PosterĄG Valerie Chen at 13:0:55 11/13/97 from proxy.secc.fju.edu.tw
If we look at the way how the speaker tell the
poem, we might imagine him/her as a naughty child
playing a silly game with a friend: "I'm nobody!
Who are you?", and who gets very excited to have
someone on her side: "Then there's a pair of us!".
However, there were some strong words used in the
poem that are not usual to be used by children.
Thus the speaker must be probably a grown up but
with a childish manner. I think he must be a
lonely person who felt to be different from the
others (though he was glad to be so) and thirsted
for somebody like her, a companion: "Are you -
Nobody - too?". The 'they', meaning 'somebody',
must be the majority while 'nobody', were the
minority oppressed by the former who were afraid
being banished. Therefore, the speaker lived under
dread and pressure.
In the second stanza, the speaker seemed to be a
sophisticated person who was tired of the general
trend of people, and expressed his disgusts for
it.He sneered at them comparing them with foolish
croaking frogs whose audience were nothing but "an
The 'you' in the poem referred to us, the
readers. There was a fellowship between the
speaker and us, for he considered the reader as a
'nobody' like him and both conspired against
'them' (somebody). However, I think the speaker
was too careless. How was he to know 'you' was not
actually 'somebody' that might betray him? I think
his loneliness made him neglectful. He wanted a
companion with whom he could share and let his
I have two different interpretations for the
poem. Firstly, this being 'nobody' means to have
an individual character, while 'somebody' means to
imitate other people, in other words, doing what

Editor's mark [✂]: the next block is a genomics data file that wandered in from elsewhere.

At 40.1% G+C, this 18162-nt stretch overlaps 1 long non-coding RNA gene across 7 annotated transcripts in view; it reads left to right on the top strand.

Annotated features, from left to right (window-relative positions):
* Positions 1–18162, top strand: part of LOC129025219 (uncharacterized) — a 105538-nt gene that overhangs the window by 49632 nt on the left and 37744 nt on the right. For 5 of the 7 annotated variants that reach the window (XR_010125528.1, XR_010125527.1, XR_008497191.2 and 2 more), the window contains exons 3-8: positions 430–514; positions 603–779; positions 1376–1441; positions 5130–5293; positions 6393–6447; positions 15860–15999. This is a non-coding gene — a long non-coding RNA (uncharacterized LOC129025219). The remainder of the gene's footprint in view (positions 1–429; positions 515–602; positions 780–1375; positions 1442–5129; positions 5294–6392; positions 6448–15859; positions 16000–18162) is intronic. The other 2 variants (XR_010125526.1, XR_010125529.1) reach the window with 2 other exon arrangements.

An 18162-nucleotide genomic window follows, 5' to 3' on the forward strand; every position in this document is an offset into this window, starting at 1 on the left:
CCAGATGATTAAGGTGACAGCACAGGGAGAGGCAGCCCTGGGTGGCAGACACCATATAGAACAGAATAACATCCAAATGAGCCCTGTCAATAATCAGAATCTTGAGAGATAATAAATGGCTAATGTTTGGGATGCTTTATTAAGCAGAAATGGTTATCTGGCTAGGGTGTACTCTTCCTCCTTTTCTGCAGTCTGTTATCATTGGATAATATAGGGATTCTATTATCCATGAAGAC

everybody does, loosing the personal character.
When everybody does the same thing and acts in the
same way, there is no more individuality, because
one looses his personality that identifies himself
.Thus he needs to declare his existence all the
time to be approve by the others and, most of all,
by himself, just like what the speaker said:
"How public - like a Frog -
To tell your name - the livelong June -
To an admiring Bog."
As a manner of fact, we may say, this poor 'Frog'
has no self-confidence.
Another interpretation I have is about the
hypocrisy between people. The speaker identified
himself as nobody and he despised being somebody.
But in the last line of the first stanza, he said
to 'you': "Don't tell! They'd banish us - you know
!". How was he not to let them know about his real
identity? Did he disguise himself and pretend to
be one of 'them'? Or maybe 'you' was actually the
'somebody' who made himself 'nobody' when he was
with the speaker? As a result, the friendship
between them might not be true. Perhaps 'you'
didn't care at all what the speaker said, because
one is only concerned about himself. Consequently,
'sincere' doesn't exist between people.
I think this poem is quite confusing (or maybe
it's me who makes it confusing). I hope the
journal to be understandable because for me it
looks like a tongue twister.
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